Plaintiffs Richard and Susan Flanagan are the surviving parents and executors of the estate of Brian Flanagan. After their son died, they filed two multi-count complaints. In the first of these complaints they named as defendants: Riverside Military Academy; three of its administrators (William Maginnis, Jack Hall and Walter Krasnansky); two of its faculty members (Richard Kerr and Russell Gray); and three of its students (Jason Pullo, Thomas O'Connell and Nathan Wood). In the second complaint plaintiffs named another Riverside student (Robert Slaughter) as a defendant. With the exception of O'Connell, each of the above defendants moved for summary judgment. On appeal, plaintiffs contend that the trial court erroneously granted partial summary judgment to defendants Riverside, Kerr, Gray, Pullo, Wood and Slaughter regarding plaintiffs' allegations that these defendants were liable to plaintiffs for the wrongful death of their son and for funeral expenses. 1
We agree and reverse.
Construing the evidence in a light most favorable to plaintiffs, the facts of this case are as follows: Brian Flanagan was a cadet student at Riverside. On or about May 6, 1991, he became involved in an altercation with several other students over an earlier incident in which he had struck another cadet with a cane. These students, who were known as "cadet officers," included defendants Pullo, O'Connell, Wood and Slaughter. According to plaintiffs, Riverside had given the cadet officers the authority to act as its agents in administering Riverside's disciplinary system. Immediately before the altercation, Brian had inhaled Scotchgard. His body was therefore in an excited state and more susceptible to injury, and there is evidence that the cadet officers were aware of this fact.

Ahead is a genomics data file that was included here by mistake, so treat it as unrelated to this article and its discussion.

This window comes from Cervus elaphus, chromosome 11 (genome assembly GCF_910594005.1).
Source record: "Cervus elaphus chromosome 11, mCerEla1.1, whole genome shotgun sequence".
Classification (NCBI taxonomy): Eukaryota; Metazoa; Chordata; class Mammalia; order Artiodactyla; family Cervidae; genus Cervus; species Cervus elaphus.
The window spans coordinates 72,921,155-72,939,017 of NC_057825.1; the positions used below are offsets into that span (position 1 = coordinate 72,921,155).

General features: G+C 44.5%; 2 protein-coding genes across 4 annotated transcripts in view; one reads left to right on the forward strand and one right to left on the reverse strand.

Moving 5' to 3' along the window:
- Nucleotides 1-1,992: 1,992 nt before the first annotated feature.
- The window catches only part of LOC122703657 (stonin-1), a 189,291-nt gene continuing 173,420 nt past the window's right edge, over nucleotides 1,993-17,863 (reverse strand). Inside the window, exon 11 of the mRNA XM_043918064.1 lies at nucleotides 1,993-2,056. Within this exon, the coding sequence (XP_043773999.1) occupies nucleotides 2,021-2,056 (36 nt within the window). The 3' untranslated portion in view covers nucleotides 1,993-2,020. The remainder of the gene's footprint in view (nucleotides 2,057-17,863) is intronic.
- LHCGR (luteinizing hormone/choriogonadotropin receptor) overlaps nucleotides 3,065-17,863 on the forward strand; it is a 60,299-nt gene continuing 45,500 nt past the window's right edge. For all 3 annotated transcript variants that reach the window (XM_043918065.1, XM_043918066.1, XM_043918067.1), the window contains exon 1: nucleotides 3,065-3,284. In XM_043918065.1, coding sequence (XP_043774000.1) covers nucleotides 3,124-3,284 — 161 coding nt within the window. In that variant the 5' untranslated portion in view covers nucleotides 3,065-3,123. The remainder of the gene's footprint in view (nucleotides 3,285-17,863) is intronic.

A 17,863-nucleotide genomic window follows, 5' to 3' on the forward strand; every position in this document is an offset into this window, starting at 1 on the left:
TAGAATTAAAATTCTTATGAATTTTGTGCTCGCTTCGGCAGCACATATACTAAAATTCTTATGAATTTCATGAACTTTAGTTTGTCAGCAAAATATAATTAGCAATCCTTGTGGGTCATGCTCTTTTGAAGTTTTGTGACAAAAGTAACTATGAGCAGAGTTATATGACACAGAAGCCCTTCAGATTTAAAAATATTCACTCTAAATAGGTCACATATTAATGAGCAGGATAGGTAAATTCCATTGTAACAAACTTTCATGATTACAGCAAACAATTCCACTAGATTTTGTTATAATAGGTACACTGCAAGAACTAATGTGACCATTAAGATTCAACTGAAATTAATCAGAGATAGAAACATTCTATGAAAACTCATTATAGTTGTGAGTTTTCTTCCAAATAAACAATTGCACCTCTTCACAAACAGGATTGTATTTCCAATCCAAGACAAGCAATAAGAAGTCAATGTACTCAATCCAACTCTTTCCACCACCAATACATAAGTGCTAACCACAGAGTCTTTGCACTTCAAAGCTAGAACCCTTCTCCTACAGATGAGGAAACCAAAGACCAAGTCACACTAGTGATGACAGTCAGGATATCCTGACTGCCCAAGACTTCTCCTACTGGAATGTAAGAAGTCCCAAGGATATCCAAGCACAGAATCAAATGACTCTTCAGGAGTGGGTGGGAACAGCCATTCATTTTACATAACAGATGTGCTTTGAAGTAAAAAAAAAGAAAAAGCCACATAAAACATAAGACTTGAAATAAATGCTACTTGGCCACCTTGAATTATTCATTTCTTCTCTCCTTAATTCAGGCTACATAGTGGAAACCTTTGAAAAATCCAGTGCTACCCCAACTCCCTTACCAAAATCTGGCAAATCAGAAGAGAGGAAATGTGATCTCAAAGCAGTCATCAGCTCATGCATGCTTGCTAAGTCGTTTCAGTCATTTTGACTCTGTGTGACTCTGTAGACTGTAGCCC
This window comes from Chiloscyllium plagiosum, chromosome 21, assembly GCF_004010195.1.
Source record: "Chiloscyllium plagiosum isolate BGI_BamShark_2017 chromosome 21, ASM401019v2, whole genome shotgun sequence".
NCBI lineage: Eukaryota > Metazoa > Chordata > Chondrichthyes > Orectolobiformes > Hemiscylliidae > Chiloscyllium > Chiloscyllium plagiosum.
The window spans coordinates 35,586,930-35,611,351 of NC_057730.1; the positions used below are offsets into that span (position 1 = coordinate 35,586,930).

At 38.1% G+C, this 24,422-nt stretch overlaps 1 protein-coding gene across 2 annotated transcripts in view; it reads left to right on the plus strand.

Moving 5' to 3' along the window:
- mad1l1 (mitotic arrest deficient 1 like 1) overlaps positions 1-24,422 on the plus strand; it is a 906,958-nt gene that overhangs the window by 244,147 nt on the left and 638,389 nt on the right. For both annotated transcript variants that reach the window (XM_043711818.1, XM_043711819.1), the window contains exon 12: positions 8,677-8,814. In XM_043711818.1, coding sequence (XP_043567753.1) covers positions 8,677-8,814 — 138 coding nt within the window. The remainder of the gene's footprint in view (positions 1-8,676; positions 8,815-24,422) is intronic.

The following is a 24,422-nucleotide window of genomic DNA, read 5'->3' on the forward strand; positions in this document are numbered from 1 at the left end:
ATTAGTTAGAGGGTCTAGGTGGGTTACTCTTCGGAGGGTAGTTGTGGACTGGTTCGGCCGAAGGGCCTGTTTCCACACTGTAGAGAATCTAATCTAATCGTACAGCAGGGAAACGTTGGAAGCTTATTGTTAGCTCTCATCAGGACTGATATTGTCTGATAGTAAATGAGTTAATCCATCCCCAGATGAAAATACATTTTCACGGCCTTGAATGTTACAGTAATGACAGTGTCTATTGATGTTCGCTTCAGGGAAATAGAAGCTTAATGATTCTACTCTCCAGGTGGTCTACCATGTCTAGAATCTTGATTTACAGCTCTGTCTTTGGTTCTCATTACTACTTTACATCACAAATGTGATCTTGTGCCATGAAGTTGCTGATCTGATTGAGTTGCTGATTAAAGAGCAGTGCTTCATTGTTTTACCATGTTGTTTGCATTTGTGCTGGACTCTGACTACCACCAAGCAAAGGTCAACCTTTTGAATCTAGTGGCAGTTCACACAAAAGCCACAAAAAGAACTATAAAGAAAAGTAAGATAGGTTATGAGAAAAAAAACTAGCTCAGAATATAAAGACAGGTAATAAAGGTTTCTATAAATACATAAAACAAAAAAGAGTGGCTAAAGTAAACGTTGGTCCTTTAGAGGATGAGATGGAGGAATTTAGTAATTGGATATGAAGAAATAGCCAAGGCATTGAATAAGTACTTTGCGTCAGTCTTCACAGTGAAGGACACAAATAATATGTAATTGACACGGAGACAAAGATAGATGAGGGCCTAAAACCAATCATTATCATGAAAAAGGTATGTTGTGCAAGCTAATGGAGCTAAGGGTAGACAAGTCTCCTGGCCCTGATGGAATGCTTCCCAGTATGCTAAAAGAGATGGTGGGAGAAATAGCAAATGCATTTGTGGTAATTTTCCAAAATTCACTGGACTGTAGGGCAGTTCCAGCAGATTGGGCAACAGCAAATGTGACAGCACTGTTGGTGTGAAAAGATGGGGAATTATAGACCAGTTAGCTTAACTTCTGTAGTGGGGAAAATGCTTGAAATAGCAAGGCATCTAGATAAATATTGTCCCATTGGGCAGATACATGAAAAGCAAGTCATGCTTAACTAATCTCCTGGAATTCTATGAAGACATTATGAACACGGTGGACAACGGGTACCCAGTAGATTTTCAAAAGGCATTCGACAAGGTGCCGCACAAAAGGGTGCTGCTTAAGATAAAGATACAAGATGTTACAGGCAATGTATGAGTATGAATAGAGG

During the altercation, the cadet officers physically restrained Brian and struck him with a cane and their fists. One of them also threw Brian to the floor, at which point the altercation continued verbally. According to plaintiffs, defendant Kerr entered the room during the incident, yet failed to act, thereby allowing the cadet officers to continue to intimidate and harass Brian. When Brian started having seizures and stopped breathing, defendant Gray was notified. According to at least one witness, however, Gray treated the situation as a joke and left the room without doing anything. Although attempts were later made to resuscitate Brian, they were unsuccessful, and Brian died.
After all the defendants had filed answers denying their liability, Riverside filed a motion for summary judgment on its own behalf and on behalf of Kerr and Gray. Thereafter, Pullo, Wood and Slaughter filed their own individual motions for summary judgment. In two separate orders dated August 24, 1994, the trial court granted partial summary judgment to each of the above defendants, concluding, based on the affidavit and deposition testimony of plaintiffs' expert witness (Dr. Joseph Burton), that the sole proximate cause of Brian's death was his own voluntary inhalation of Scotchguard. Plaintiffs' appeal of the trial court's order granting partial summary judgment to defendants Riverside, Kerr, Gray, Pullo and Wood was docketed in this court as Case No. A95A0382. Plaintiffs' appeal of the order granting partial summary judgment to Slaughter was docketed as Case No. A95A0384. Both cases are discussed below as one.
As a general rule, causation is a jury question, and it should not be determined by a trial court as a matter of law except in plain and undisputed cases. See McAuley v. Wills, 251 Ga. 3, 7 (303 SE2d 258) (1983); Callaway v. Pickard, 68 Ga. App. 637, 641 (23 SE2d 564) (1942). Upon review of the record, we hold that this is not such a case because issues of material fact remain with regard to whether the cadet officers' allegedly authorized, intentional altercation with Brian, and Kerr and Gray's alleged negligent failure to intervene and render immediate assistance to Brian, were contributing proximate causes of his death.